Many of us wonder whether Jesus' teachings actually "work" in real life or whether they're just pie-in-sky, wishful thinking. And in our world where things like aggression and self-promotion are seen as keys to success, perhaps no teaching of His elicits more incredulity than Matthew 5:5 - "Blessed are the meek, for they shall inherit the earth." How can this be true?
We like to picture the journey of faith as a smooth upward progression of ever-increasing trust in God. But our journeys are more like roller coasters of faith and doubt. But the good news is that God meets us and walks with us through every up and down.
In a culture in which the pursuit of happiness is seen as an inalienable right, Jesus declares that mourning is a prerequisite for a blessed life.
In the Beatitudes, Jesus gives us a very unexpected, countercultural, and counterintuitive description of a blessed person. The first characteristic of such a person is that they're "poor in Spirit." What does that mean, and why is it the foundation of being a blessed person?
If someone were to ask us for our goals, how many of them would focus on what we're trying to achieve and how many, if any, would focus on who we're trying to be? And how does our answer to this question affect our happiness?
Genesis 2:25 tells us that when God created Adam and Eve, they were "both naked and were not ashamed." They were both known and vulnerable without shame or fear. But once they sinned, they experienced shame in their nakedness, which led to fear, which led to hiding. And ever since then, shame has been a central element of the human condition, causing us to hide from God, one another, and even ourselves. But the Good News is that Jesus meets us in those very hiding places.
In John 5, Jesus approaches a man who's been immobilized for 38 years and asks him, "Do you want to be healed?" This seems like a silly question. Isn't the answer obviously "yes?" After all, who wouldn't want to be healed? But perhaps the answer isn't as obvious as it appears. Perhaps we actually don't want to be healed after all. What might keep us from wanting healing, and what does the journey of healing look like?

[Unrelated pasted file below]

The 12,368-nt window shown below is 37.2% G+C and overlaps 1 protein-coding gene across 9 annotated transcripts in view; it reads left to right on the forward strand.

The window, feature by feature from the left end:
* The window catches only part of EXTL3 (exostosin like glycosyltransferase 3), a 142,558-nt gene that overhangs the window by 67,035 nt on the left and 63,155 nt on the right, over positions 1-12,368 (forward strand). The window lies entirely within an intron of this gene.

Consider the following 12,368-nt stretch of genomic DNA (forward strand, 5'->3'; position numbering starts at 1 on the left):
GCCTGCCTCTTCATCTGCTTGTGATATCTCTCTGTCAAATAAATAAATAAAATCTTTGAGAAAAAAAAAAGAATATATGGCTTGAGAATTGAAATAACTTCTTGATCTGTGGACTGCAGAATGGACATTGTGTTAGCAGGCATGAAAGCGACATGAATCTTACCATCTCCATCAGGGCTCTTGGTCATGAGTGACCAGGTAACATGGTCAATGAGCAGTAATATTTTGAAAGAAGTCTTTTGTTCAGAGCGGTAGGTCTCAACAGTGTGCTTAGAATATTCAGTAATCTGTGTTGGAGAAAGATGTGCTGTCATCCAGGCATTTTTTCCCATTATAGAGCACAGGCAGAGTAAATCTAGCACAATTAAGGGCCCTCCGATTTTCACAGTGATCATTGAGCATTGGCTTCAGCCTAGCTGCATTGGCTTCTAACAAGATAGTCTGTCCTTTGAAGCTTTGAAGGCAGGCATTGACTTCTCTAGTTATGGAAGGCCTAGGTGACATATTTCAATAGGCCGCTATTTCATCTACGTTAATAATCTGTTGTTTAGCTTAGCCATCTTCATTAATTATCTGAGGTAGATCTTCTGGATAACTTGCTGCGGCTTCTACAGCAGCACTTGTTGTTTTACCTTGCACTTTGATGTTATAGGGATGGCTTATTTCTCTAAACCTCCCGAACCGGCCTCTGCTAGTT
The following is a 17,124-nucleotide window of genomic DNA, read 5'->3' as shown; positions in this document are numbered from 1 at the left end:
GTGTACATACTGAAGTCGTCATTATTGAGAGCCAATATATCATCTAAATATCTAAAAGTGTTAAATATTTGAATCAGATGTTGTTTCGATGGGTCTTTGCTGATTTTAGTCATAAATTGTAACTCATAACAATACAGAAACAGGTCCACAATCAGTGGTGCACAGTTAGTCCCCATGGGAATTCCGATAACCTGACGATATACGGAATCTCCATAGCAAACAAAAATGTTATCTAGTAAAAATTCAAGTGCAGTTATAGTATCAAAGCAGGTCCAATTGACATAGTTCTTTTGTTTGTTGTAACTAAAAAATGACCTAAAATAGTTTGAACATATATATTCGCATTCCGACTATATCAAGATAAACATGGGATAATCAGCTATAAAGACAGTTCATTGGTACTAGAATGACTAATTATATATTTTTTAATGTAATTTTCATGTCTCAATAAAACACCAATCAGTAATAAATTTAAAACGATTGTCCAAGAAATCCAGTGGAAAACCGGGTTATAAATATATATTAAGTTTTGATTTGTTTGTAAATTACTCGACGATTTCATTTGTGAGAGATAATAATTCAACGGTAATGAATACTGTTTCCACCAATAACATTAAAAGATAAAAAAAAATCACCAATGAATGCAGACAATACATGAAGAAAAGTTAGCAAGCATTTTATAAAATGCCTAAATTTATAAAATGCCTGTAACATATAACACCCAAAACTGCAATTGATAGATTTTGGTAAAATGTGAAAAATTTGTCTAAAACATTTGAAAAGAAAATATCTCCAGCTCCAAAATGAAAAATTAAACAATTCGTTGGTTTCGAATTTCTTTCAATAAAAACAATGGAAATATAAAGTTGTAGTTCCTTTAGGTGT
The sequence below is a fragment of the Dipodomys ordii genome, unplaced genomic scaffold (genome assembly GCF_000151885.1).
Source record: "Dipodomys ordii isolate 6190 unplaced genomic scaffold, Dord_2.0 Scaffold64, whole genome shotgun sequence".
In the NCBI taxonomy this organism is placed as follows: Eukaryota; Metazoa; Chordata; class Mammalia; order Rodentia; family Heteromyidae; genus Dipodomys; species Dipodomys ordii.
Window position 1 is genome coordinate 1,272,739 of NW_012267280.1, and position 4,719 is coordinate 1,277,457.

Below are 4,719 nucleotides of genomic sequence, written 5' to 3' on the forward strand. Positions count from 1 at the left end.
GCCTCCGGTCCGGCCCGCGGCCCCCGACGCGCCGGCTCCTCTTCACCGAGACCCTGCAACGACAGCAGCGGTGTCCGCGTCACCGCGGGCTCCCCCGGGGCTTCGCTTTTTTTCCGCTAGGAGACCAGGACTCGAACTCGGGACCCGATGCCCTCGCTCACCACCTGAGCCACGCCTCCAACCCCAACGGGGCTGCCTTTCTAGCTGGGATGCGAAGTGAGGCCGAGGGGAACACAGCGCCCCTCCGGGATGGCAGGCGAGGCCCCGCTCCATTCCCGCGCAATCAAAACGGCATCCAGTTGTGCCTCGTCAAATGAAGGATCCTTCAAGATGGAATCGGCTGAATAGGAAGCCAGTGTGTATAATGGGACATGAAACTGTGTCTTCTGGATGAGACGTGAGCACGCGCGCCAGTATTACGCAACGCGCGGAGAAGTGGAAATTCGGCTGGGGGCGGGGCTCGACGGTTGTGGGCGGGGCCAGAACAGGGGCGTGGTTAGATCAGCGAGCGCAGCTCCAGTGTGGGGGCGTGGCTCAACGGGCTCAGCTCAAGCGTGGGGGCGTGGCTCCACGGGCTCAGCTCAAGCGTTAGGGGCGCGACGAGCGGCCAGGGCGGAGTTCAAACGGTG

We would all agree that we want our world to be marked by justice. Yet, how do we define justice? What is it, and what does it require? How do we pursue it in this broken world? And how do we stay involved for the long haul?
According to a former U.S. Surgeon General, loneliness is a "growing health epidemic." In a recent survey, 2 in 5 Americans said that they sometimes or always feel that their relationships aren't meaningful (43%) and that they are isolated from others (43%). Earlier this year, the U.K. appointed a "Minister for Loneliness" to try to address the issue. Loneliness and social isolation are a growing issue throughout late-modern societies. In such a context, what, if anything, does the church have to say and do?
If asked to write it down, what would your life's mission statement be? Just as, or even more, importantly, how did you go about answering that question? Underneath these questions are two of the central questions of life: What is our purpose, and how can we know it?